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The Gallery

On this page we showcase collections of videos, recordings, word art, photographs, and drawings submitted to this project by contributors from many parts of world. They use any medium and means accessible to them, mostly smartphones, to communicate their experiences of the Covid-19 pandemic. Contributions are all from asylum seekers and refugees from many parts of the world.

Recordings

Flute Music

These two audio files were shared by Alan, a Kurdish asylum seeker from Turkey who is currently living in the Netherlands. “A friend came by because the lockdown caused him quite a lot of boredom. He remembered my interest in flutes and that I never possessed one. I wasn’t even able to play a single tune back then. But he brought his old recorder flute along and gave it to me for motivation. I started to play and lo and behold I picked it up in a question of days. The first recording was after a week. The second one after a month.

Greed Kills

Richard Nomba Tshimanga is a volunteer with the Congolese Development Project and the Centre for African Entrepreneurship, assisting with their respective food support projects during the pandemic. Here, he tells a tale in Congolese French about the pitfalls of greed. It’s a tale which is told all over Africa and a timely reminder about how we must not let our greed infect us in Covid Times. Translated on the next slide in English. .

Greed Kills

Once upon a time there was a very rich man, the richest man in his village. He was also the most miserly man. He was nicknamed M’bibizo, meaning “the miser”. M’bibizo was uniquely stingy. With no wife nor employees, he did everything himself – even all the housework himself. He was proud of spending nothing. One day, M’bibizo fell into a well. He cried out for help and his nearest neighbour came running and held out his and, exclaiming: “M’bibizo, give me your hand so I can get you out of the well.” But M’bibizo hated giving anything! He hesitated to give his hand. That hesitation was fatal. Probably he would have survived if only he had given his neighbour his hand. The wise men of the village warned that it was indeed greed that killed rich M’bibizo.

The Man on the TV

This wonderful story from renowned queer seanchaí (Irish oral storyteller) and academic Joseph de-Lappe is called The Man on the TV. It interweaves memories of growing up queer in rural Ireland, of living through other epidemics, in particular HIV/AIDS in 1980s, and how Covid triggers his father’s memories of living through polio in 1950s. He touchingly recalls his parents’ home where TV was centre stage and chat shows wired his mother to the wider world. Leaving his home and Ireland and migrating to the UK, Joe’s story makes a deft and intricate play on the changing faces of the man on the TV seen from the point of view of his mother – from his childhood to today where his mother sees his face via a webcam he installed to reconnect himself daily to home life during Covid and especially his mother whose dementia has worsened recently.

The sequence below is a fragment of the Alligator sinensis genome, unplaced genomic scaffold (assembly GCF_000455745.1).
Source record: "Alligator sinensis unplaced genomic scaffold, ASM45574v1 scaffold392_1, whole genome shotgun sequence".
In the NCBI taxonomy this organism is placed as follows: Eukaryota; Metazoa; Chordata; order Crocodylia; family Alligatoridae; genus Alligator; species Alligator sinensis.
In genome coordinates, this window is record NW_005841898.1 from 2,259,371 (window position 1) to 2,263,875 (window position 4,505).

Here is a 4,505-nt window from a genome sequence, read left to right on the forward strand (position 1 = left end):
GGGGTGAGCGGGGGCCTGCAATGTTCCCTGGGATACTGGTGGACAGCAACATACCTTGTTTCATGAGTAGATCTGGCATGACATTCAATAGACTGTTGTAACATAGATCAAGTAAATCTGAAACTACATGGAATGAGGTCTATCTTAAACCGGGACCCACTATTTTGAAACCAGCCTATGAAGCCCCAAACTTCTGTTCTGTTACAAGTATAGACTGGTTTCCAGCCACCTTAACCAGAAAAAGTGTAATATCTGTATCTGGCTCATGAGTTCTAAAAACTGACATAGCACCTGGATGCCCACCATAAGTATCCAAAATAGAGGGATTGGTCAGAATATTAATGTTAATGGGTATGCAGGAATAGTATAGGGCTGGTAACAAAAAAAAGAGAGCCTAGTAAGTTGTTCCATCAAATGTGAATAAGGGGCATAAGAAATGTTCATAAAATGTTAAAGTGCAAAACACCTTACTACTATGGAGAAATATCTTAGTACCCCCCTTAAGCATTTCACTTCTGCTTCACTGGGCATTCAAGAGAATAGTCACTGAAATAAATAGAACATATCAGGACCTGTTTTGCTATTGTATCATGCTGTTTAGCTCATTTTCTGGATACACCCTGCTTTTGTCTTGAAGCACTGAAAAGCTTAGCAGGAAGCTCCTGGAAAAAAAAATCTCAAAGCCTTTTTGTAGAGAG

Mi Jardin - My Garden

Ruth is a Venezuelan migrant who fled from her country to seek asylum in the UK with her immediate family, leaving many behind. She worked as a teacher for 24 years and applied her creativity in teaching preschool kids. During the pandemic lockdown she started gardening, growing flowers and vegetables for first time in UK. In this audio she relates her experience.

Giving birth in lockdown

Rita tells her story of giving birth in lockdown: “After trying several years finally we were welcoming our second child in June 2020. We had many challenges already because of our residence permit and then COVID-lockdown started. … When my midwife shared with me the news that I might have to go alone to the hospital for the delivery because of Covid, that made me so stressed and I was frightened because of the situation … but in the end, my partner was able to attend to witness the birth and that was wonderful”.

Syrian family sharing experiences of Covid-19 Test

A Syrian woman who currently resides in England shares her thoughts on Cov-19 and what it means to her and her family.


Facing quarantine alone in Colombia

Yesenia shares her testimonial about living during the pandemic in Colombia with her child. A touching story and expression of emotions.

Can’t Plan

A staff member of Public Health Wales, originally from Africa talks about her own experience in work and private life during the lockdown.

Public Health Wales and Black Lives Matters

A staff member of Public Health Wales, originally from Africa talks about her own experience in work and private life during the lockdown.
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